Straight talk­ing with the PCC

The Chronicle - - Vera -

AS the dark nights start to draw in, I think the Prime Min­is­ter will be hav­ing many dark days won­der­ing how to con­trol her rebels over Brexit.

The Gov­ern­ment is mak­ing a mon­u­men­tal hash-up of this process. It is stum­bling from cri­sis to cri­sis and, as it does it is, fail­ing to see the big­ger pic­ture and the dam­age be­ing done to com­mu­ni­ties across our re­gion.

In re­la­tion to polic­ing, the Home Sec­re­tary needs to get a grip.

He needs to en­sure the var­i­ous vi­tal co­op­er­a­tion tools and mech­a­nisms which en­able the UK and the EU po­lice forces to work to­gether to pre­vent and tackle crime and threats to re­gional and na­tional se­cu­rity are in place.

He also needs to ad­dress the po­ten­tial im­pact on the fu­ture in­com­pat­i­bil­ity be­tween EU and UK laws and the rights the UK could lose by fall­ing out of the EU’s ju­ris­dic­tion and le­gal frame­work.

We need con­tin­ued use of shared law en­force­ment data­bases and Euro­pean Ar­rest War­rants, which have as­sisted Northum­bria Po­lice on many oc­ca­sions. Na­tion­ally, last year, 1,735 ar­rests were made in the UK and more than 10,000 peo­ple have been ex­tra­dited since 2004.

In 2017, the Schen­gen In­for­ma­tion Sys­tem – which is a Euro­pean data­base used by the po­lice to search for ter­ror­ist sus­pects, miss­ing peo­ple and to check ve­hi­cle reg­is­tra­tions and passport de­tails – was checked nearly 540 mil­lion times by po­lice of­fi­cers in the UK.

It’s im­per­a­tive that the Home Sec­re­tary and his de­part­ment en­sure that th­ese services are still avail­able to Northum­bria Po­lice af­ter March 2019. Northum­bria Po­lice plays a vi­tal role in na­tional se­cu­rity and the safety of the pub­lic in our re­gion.

We can’t al­low the good work po­lice of­fi­cers and staff do to be put in jeop­ardy if the Gov­ern­ment doesn’t get its act to­gether to en­sure de­tailed ar­range­ments are in place.

We work with part­ners to tackle crime such as hu­man traf­fick­ing and se­ri­ous or­gan­ised crime and po­lice of­fi­cers need the tools to get the job done, not Boris John­son and his cronies fight­ing for the next me­dia head­line.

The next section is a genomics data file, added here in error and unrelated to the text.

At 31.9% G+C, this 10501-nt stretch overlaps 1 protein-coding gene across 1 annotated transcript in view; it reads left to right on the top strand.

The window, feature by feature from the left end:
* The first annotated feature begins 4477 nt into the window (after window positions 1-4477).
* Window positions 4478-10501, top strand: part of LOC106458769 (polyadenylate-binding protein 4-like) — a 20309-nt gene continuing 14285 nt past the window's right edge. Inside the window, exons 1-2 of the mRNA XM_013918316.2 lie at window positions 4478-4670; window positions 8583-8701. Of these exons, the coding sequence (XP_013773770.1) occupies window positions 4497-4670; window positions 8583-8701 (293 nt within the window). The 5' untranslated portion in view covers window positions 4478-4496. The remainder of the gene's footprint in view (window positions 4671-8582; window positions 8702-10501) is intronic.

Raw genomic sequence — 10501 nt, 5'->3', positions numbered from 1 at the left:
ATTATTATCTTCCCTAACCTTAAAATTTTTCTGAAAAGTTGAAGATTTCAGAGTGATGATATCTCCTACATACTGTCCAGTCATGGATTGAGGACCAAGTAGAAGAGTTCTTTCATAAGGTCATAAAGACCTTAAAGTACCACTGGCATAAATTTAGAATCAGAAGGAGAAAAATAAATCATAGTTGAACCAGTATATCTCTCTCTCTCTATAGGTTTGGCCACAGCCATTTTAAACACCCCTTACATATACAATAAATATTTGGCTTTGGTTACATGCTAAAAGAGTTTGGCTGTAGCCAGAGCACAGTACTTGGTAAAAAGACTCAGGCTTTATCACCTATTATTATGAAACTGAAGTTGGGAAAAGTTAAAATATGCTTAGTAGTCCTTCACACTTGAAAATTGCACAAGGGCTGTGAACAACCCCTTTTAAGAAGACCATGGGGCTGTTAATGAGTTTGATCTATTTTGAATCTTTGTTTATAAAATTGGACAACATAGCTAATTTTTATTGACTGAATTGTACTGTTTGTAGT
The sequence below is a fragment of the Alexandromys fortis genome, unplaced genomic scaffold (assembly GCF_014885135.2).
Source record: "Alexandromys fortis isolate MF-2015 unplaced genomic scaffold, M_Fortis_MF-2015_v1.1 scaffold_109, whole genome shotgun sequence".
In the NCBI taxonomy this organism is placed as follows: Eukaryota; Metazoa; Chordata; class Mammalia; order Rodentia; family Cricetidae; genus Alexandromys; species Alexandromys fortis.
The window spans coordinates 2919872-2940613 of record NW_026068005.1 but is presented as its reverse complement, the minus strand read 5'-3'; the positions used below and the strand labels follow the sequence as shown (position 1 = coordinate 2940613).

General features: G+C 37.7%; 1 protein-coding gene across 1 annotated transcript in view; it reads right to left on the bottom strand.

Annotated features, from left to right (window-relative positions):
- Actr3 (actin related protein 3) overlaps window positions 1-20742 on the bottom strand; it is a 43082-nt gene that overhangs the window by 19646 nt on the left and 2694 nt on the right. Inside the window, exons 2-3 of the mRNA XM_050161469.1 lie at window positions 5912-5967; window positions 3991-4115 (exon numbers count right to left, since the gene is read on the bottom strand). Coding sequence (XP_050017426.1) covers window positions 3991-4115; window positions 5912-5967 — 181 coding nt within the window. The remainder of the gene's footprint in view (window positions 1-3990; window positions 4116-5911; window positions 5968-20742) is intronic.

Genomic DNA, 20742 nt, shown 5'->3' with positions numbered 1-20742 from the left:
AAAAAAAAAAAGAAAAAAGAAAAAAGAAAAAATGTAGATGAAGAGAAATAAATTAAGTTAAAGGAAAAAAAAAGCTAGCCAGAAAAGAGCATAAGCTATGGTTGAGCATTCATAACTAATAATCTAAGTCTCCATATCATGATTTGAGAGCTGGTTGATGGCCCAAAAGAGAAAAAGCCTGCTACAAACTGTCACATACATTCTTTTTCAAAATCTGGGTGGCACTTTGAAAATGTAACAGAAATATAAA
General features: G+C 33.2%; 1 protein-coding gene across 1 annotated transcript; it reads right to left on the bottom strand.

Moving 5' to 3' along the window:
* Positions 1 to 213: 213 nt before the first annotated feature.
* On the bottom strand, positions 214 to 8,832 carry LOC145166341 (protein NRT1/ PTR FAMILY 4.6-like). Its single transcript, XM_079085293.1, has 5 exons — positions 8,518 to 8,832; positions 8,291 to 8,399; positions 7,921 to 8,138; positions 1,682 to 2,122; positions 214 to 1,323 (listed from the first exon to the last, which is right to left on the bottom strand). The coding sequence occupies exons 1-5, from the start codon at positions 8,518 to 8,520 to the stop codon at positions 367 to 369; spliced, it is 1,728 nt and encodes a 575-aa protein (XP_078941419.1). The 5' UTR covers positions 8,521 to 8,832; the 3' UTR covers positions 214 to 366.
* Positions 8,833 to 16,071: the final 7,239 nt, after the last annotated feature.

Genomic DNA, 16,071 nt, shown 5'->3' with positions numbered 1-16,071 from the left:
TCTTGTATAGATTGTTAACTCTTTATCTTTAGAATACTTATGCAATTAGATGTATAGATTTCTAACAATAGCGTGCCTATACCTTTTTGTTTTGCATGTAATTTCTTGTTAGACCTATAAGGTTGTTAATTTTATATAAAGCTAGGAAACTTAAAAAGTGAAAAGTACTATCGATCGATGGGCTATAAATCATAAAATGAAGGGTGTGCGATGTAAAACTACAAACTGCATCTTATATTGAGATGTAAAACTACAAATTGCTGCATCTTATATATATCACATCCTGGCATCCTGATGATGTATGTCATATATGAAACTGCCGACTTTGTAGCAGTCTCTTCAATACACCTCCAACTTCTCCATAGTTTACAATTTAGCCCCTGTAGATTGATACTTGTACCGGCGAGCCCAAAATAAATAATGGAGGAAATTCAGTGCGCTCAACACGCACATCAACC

Theresa May now needs to move away from ac­cept­ing a pos­si­ble “no-deal” out­come on Brexit, as this will cause chaos and con­fu­sion for polic­ing and se­cu­rity services.

She has a duty to de­liver the best deal pos­si­ble that will en­sure the con­tin­ued safety of res­i­dents. We are fast ap­proach­ing the dead­line and forces need con­sid­er­able ad­di­tional re­sources at local and na­tional level for polic­ing to op­er­ate us­ing non-EU services and, in all re­al­ity, what­ever is put in place to deal with a no-deal out­come will be an in­fe­rior stan­dard to what is al­ready in place.

It is hoped that the Gov­ern­ment and EU will have agreed terms for leav­ing by Oc­to­ber – that’s very op­ti­mistic as there is a great deal more work to be done.

I agree fully with Richard Martin, deputy as­sis­tant com­mis­sioner at the Met­ro­pol­i­tan Po­lice and the NPCC lead on Brexit, when he said: “It is in the in­ter­ests of both sides to ne­go­ti­ate an ar­range­ment that al­lows for con­tin­ued close work­ing, whether as part of ex­ist­ing mech­a­nisms or ne­go­ti­ated al­ter­na­tives.

“With­out such ar­range­ments, both UK po­lice and EU mem­ber states will lose ca­pa­bil­i­ties in­clud­ing iden­ti­fy­ing crim­i­nals and miss­ing per­sons who cross our bor­ders, de­tain­ing and swiftly sur­ren­der­ing sus­pects un­der EAWs, quickly iden­ti­fy­ing pre­vi­ous his­tory of of­fend­ing or the shar­ing bio­met­ric data.”

There is a job to be done and Theresa May needs to get on with it.

I stand with other Labour Po­lice and Crime Com­mis­sion­ers across Eng­land and Wales de­mand­ing it is done with the in­ter­ests of safety and de­liv­er­ing ef­fec­tive polic­ing run­ning through the heart of any deal.

The Prime Min­is­ter, Theresa May

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